It also helps with access to local transport services for health and social activities, such as accompanying people with low confidence to services or activities, helping people access food banks, the local winter warmth scheme, arranging home adaptations and telecare. Social support can include connecting people with a range of social, leisure and faith-based activities. It can also reconnect people with family and friends, or provide support with peer-to-peer support networks between patients, which were designed and set up by the networks [4].

Terry reports that patients have been able to claim over £536,000 in benefits since the start of the service. He says people who use the service ‘get out more, manage their conditions better, access the support they need, exercise more and eat a more balanced diet.’ He also says GP practices ‘value having a non-clinical service to refer to directly’ as they provide a ‘person-centered, solution focused approach’ to support.

Results have been collected throughout. Attendances at the local Emergency Department have reduced to 17% in this patient group, while inpatient admissions reduced by 15%. In addition, 60% of GP surgeries involved reported a reduced consultation rate both in home visits and surgery consultation. An in-depth review of four of the surgeries involved in the services demonstrated a reduction in cost to the service of around £36,000.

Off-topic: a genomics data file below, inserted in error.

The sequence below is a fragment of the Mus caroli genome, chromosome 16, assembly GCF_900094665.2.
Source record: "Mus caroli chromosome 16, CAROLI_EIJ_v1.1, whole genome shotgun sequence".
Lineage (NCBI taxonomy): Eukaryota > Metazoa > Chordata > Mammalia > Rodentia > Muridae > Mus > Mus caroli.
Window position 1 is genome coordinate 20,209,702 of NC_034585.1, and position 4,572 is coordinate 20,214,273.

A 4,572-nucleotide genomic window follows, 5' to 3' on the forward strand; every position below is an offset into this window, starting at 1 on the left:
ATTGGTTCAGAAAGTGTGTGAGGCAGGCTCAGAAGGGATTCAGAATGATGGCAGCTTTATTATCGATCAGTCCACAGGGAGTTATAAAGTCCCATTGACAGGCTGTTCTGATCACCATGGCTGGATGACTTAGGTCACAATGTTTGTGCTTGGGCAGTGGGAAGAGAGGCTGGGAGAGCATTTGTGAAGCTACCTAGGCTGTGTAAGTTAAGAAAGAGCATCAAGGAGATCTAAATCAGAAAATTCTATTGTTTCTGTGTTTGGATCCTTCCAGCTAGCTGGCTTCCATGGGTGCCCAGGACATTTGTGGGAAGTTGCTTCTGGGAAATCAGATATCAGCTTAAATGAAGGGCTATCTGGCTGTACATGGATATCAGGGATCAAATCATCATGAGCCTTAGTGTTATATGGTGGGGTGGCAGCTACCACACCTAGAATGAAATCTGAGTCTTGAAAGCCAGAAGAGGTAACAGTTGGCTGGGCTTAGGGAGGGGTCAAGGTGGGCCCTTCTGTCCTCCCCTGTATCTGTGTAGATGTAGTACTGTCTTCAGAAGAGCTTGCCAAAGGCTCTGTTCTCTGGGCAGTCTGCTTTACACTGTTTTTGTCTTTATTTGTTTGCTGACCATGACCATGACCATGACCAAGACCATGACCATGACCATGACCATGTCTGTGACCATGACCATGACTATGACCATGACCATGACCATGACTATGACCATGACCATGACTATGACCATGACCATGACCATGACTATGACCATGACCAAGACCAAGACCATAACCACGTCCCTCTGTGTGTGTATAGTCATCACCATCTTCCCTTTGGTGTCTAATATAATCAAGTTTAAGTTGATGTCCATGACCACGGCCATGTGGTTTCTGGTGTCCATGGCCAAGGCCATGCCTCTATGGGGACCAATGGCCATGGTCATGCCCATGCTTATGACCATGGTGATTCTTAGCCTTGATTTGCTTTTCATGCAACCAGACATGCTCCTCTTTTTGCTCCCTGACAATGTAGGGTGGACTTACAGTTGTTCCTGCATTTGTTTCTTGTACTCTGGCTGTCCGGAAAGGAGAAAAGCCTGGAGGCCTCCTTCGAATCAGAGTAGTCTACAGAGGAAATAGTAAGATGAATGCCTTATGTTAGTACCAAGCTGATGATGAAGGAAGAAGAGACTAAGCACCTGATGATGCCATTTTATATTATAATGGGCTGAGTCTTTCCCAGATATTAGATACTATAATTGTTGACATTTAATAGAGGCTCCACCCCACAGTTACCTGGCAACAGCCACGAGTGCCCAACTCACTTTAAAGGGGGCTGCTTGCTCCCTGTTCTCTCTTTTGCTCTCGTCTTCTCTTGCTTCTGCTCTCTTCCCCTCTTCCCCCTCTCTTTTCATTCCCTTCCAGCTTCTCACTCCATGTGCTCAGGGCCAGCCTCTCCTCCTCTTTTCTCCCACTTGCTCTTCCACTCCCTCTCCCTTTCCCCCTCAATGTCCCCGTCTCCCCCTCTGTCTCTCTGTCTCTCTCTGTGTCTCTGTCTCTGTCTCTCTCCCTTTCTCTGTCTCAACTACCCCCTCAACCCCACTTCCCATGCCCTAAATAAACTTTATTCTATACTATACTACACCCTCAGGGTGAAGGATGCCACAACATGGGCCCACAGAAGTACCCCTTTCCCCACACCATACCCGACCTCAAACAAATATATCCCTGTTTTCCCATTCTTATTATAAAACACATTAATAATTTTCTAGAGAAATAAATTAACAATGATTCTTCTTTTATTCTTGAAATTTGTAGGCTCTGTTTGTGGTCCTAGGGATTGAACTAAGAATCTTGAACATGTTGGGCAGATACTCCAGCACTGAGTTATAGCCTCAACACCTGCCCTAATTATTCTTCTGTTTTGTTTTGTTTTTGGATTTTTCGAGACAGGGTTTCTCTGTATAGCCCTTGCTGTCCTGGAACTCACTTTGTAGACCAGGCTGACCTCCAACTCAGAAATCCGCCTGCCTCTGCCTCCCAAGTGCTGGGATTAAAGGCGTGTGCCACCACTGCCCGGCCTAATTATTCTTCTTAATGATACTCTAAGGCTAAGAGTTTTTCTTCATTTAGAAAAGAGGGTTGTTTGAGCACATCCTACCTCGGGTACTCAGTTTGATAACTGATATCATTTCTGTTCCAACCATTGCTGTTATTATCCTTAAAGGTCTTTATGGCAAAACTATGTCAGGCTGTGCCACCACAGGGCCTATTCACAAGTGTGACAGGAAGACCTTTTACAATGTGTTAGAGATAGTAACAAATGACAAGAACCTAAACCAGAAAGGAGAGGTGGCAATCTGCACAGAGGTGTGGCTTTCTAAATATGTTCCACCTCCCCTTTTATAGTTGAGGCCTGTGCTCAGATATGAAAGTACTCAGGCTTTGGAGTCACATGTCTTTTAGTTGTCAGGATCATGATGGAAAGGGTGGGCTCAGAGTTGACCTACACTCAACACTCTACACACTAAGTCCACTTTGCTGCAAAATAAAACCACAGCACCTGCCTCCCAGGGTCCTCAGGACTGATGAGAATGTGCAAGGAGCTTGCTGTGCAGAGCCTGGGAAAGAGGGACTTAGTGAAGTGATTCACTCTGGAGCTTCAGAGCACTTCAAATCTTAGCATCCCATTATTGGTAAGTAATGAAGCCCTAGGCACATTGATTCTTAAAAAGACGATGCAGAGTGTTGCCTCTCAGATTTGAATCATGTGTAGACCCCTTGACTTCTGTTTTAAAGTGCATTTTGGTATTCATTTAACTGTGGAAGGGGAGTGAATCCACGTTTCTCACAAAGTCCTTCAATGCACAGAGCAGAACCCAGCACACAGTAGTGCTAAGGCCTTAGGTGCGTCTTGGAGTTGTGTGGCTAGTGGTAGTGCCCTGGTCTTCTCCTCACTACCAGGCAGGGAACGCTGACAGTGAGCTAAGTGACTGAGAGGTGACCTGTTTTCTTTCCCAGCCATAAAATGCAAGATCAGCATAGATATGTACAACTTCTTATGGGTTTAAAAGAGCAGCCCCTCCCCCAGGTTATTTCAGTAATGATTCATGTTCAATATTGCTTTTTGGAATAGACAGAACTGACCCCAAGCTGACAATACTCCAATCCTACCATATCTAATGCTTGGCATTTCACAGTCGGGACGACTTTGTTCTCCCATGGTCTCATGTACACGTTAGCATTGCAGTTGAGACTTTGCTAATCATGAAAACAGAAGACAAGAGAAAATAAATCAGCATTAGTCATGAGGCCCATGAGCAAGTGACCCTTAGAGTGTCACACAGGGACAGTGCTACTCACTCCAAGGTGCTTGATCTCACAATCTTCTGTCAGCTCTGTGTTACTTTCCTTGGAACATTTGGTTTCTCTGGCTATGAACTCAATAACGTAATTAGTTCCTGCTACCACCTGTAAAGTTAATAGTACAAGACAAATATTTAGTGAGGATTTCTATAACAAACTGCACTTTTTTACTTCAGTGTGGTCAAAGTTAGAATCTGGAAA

Social prescribing is ideally placed to support patients living with and beyond cancer. Mrs. P is in her 60s, lives alone and is recovering after cancer treatment. At the point of referral to Integrated Plus, treatment had left her frail and she had experienced a number of falls, resulting in stays in hospital and a rehabilitation centre. She had a small package of care but needed more as she could only manage a few steps before needing rest and her house was becoming more difficult for her to clean. She has a daughter, but they were not in touch.